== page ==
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Small Cap Secret Sauce
Sentinel Small Company Fund
Interview with: Scott T. Brayman

Author: John Fitzgibbon
Last Update: , :

For complete profile and charts on Sentinel Small Company Fund
When Scott Brayman asserts that his fund’s worst days are still better than most people’s best days, it doesn’t sound too hollow next to the fund’s top-quintile performance in the past 5-year and 10-year periods. Looking for small to mid-sized companies with some “secret sauce” is no revolutionary concept, but Brayman’s execution on it deserves credit.

Sentinel Small Company Fund

Q: I noticed that Morningstar has your portfolio broken into three basic industries: Information (11.1%), Service (58%), and Manufacturing (30.8%). Is this by design or by the market outlook of the sectors?

A: That’s Morningstar. I don’t view it that way. I think the high service component is because for the most part we like the kind of businesses that make high returns and tend not to be manufacturing companies. Instead, they tend to be service oriented; a business where somebody has a solution to a widespread problem and that solution doesn’t require a lot of capital. We don’t have a lot of information technology because that product-obsolescence sector factor is a pretty high hurdle to clear. We look very much like the S&P 600, there’s no dramatic underweights or overweights on a sector basis. We think the small cap universe is inefficient enough so that we can add enough value over time through stock selection that we don’t need to take a lot of sector risk or make big sector bets.

Q: Morningstar reported your turnover ratio was at 58%. Is that about right?

A: Yes, let me put a little bit of color in that because is doesn’t necessarily reflect a complete transition in names. About 60% of our turnover is just trimming or adding to the same names. We’ve got a lot of key names, but we move the position size up or down based upon its valuation. In volatile markets like we have had last couple of years it has created a lot of opportunities. A lot of the volatility has taken place above and below fair value, so we are constantly selling and buying back. We are not constantly coming up with a whole lot of new names as 58% might imply.

Q: How fast can you act on an investment decision? As an example, I noticed on Friday, April 25, 2003, that Credit Suisse First Boston downgraded Viad, one of your largest holdings, to “Neutral” from “Outperform.” On others, how would this impact your holdings?

A: We typically are not going to respond or act solely on the basis of a change in opinion by a sell-side analyst. What we will respond to is new information that we either develop through a mosaic from the marketplace or other sources, company reports, competitor press releases or when management delivers the news. When we get information that says, ‘this business has a problem,’ we take a hard look at that. There is one time you should definitely believe management; it is when they tell you they have a problem.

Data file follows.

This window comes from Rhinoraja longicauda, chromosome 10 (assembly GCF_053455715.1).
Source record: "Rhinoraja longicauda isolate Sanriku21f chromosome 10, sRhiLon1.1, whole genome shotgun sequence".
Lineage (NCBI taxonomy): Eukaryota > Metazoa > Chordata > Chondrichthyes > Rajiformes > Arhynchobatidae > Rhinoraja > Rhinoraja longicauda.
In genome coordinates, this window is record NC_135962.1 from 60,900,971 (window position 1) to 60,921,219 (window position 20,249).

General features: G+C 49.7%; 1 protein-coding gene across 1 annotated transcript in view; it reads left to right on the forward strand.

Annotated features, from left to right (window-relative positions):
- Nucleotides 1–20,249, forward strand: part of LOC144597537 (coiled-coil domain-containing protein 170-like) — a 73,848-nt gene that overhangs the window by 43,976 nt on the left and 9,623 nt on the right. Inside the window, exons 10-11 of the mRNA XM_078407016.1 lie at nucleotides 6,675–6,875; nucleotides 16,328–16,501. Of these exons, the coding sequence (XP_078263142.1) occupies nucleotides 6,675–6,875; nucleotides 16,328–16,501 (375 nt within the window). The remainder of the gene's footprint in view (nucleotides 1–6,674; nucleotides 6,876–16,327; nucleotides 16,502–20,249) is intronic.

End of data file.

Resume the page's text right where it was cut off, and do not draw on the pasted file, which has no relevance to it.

Q: How many stocks do you have on your “approved list?”

A: We do not have an approved list. We have a portfolio, which I would call the approved list and that’s 86 names right now. Then we have a focus list of names that are warm to us and that’s around 50.

Q: Is that by design or by the marketplace?

A: I keep the focus list and I limit it to 50. Focus and concentration are one of the keys to excellence. One could very easily argue that we should limit that list to maybe 10, so it has to stay under 50.

Q: It is like the old Boy Scout marching song, “Be Prepared.”

A: That’s the big part of our game! Absolutely. That’s why all the work we are doing today could be money in the bank tomorrow even though it might not be in your price range today. The effort is going towards building a backlog and pipeline of potential ideas. That’s when you go ‘How quickly can you act?’ Well, we can often act quickly because of prior work and keeping track of all that work electronically, allows us to be prepared.

Q: What’s your outlook for the market for the balance of the year?

A: You know, we just don’t know. On the one hand, valuations will tell us there’s not a lot of upside left. On the other hand, we can see tremendous pressure on all the short interest out there that could propel a significant rally. I think a lot has to do with the economic news we get in the second half. I think we’ll get a post-war bounce but because of a lot of the excesses from the bubble, I’m not sure it lasts. We just may need more time before we get into a sustained up move. So there’s a lot of cross currents that cause us to say that we just don’t know. But our discipline just tells us to stay focused on quality businesses and sell them when they’re overpriced and reinvest in the ones that are most undervalued.

Q: Anything you would like to add?

A: We always like to try to leave with the message that everyone on this team feels incredibly fortunate, blessed even, to do this for a living. We think it’s a privilege to manage other people’s money. We realize our worst days are probably still better than most people’s best days.

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